UNIDENTIFIED REPORTER #4: (Speaking Korean).

HU: This is a North Korean state TV reference to the June 12 date and thanking South Korea for its effort in making things happen. Chad O'Carroll says the lack of coverage is normal in North Korea. But what has changed in North Korean news lately is its tone toward its traditional enemy the U.S.

O'CARROLL: The rhetoric was very angry, very anti-America. And that almost disappeared after Trump accepted that proposal for the summit.

HU: O'Carroll says the softer tone toward America is seen not just online, in newspapers and on television but even on the citizen-to-citizen propaganda level. He's talking about leaflets that are often dropped over or blown into the southern side of the border.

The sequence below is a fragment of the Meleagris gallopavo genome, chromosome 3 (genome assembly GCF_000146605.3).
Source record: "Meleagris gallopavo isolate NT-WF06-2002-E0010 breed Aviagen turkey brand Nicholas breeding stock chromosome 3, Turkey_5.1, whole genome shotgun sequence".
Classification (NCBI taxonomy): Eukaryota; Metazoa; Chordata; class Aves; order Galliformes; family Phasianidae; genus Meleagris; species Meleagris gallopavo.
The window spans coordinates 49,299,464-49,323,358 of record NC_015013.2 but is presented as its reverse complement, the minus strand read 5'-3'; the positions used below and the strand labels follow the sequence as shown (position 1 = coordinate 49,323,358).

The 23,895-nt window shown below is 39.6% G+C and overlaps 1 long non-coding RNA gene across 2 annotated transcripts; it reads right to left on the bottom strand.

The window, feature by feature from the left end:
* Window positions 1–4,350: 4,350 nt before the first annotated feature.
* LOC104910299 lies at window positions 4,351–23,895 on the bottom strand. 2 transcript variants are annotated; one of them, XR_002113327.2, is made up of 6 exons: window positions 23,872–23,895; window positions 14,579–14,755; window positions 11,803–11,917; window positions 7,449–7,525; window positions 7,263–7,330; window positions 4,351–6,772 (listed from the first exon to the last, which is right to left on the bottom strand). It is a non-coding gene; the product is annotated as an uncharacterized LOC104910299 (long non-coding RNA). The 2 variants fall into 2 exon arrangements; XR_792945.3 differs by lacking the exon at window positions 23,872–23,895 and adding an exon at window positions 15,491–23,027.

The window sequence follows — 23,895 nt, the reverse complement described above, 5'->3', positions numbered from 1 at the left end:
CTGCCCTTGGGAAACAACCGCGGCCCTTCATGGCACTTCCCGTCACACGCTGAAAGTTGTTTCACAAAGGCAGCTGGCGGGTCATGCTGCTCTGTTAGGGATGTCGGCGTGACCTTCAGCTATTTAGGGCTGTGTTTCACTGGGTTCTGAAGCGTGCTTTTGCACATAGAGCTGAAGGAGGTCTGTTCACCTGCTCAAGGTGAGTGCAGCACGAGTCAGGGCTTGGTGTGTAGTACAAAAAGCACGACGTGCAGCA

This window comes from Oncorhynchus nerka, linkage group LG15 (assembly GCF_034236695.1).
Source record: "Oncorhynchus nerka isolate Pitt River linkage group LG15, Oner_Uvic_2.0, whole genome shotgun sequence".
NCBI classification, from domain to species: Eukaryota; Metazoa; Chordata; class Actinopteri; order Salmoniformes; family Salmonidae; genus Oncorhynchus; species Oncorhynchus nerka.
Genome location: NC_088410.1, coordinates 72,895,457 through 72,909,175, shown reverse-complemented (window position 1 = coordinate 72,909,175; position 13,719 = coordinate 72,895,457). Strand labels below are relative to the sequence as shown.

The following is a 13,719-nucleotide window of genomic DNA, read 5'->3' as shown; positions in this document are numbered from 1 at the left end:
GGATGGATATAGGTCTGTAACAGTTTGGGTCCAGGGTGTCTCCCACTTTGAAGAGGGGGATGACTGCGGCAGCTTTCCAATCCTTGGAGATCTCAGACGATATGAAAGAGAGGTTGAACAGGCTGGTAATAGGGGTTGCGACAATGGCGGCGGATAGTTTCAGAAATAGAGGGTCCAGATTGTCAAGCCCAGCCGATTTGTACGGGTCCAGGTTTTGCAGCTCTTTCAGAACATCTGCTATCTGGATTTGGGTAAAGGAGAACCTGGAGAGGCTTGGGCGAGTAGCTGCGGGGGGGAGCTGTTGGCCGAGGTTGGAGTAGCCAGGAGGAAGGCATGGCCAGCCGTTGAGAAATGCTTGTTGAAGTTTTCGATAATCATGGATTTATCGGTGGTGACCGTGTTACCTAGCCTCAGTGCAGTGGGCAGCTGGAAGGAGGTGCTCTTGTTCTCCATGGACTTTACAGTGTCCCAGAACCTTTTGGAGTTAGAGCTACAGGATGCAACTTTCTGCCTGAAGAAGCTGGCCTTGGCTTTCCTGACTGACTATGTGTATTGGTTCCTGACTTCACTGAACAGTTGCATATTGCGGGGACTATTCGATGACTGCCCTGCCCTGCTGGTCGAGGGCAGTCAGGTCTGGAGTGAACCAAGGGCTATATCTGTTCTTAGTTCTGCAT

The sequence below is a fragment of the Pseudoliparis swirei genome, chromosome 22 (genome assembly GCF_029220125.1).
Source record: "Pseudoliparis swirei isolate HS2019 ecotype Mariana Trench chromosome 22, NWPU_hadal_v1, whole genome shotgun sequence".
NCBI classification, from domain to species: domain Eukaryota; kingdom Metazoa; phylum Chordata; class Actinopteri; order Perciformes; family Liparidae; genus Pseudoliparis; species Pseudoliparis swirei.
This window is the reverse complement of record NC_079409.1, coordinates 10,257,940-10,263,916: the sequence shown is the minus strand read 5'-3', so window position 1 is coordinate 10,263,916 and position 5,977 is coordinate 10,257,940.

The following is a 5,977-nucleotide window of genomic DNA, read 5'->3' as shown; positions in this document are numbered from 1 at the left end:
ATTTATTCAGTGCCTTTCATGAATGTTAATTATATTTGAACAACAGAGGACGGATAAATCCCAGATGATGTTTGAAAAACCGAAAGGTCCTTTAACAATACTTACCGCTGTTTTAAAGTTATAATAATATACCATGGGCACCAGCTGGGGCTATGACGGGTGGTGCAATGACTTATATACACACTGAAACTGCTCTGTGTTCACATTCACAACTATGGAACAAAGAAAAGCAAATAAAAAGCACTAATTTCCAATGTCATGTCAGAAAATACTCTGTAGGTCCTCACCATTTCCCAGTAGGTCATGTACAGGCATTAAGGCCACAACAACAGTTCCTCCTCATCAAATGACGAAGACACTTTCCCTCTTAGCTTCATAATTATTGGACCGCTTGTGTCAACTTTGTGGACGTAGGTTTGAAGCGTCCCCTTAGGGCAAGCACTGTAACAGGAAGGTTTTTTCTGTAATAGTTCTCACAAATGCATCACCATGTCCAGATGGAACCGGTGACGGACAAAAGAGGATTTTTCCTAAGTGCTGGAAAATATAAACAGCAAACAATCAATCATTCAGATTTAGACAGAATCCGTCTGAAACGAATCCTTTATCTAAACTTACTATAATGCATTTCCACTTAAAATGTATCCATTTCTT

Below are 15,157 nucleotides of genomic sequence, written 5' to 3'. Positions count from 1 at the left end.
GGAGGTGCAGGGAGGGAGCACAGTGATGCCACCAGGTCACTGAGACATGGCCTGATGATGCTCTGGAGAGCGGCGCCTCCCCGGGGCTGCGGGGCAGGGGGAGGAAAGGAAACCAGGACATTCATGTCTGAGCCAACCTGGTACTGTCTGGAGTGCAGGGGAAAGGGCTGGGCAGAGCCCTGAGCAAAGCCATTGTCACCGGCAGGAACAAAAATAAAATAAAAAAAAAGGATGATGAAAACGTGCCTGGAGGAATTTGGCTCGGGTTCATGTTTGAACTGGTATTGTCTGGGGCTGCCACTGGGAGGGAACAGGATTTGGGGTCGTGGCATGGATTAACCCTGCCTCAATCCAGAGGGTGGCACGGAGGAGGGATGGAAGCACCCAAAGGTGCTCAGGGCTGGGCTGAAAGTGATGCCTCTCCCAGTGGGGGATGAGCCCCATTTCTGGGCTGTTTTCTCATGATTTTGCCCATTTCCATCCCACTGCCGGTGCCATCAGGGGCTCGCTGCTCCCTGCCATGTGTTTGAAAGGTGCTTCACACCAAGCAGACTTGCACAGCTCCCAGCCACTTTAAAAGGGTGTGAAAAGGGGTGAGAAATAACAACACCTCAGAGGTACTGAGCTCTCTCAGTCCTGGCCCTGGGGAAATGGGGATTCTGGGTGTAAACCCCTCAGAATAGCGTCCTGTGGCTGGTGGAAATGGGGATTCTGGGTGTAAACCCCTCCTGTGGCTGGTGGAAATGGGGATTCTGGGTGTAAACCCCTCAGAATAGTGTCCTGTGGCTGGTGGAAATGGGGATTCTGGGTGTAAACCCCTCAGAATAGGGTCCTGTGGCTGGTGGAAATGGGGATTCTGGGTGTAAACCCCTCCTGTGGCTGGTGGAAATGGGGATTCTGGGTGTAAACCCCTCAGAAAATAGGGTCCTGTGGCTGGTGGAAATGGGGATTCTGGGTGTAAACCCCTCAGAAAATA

O'CARROLL: They used to find these things with cartoon depictions of Donald Trump being stamped on the side of a curb, blood everywhere, or him having his toes sucked by the South Korean president - really pretty crude stuff.

HU: But that anti-American propaganda has now taken a more peaceful tone.

O'CARROLL: Some of them you would even have thought may have come from South Korea, like cartoon designs showing the Olympic mascots.

HU: Those are from the February Winter Games in which the two Koreas fielded their first ever joint team. If this kind of North Korean propaganda is any guide, signs of peace are appearing. Elise Hu, NPR News, Seoul.

(SOUNDBITE OF PENSEES'S "LUNAMOTH") Transcript provided by NPR, Copyright NPR.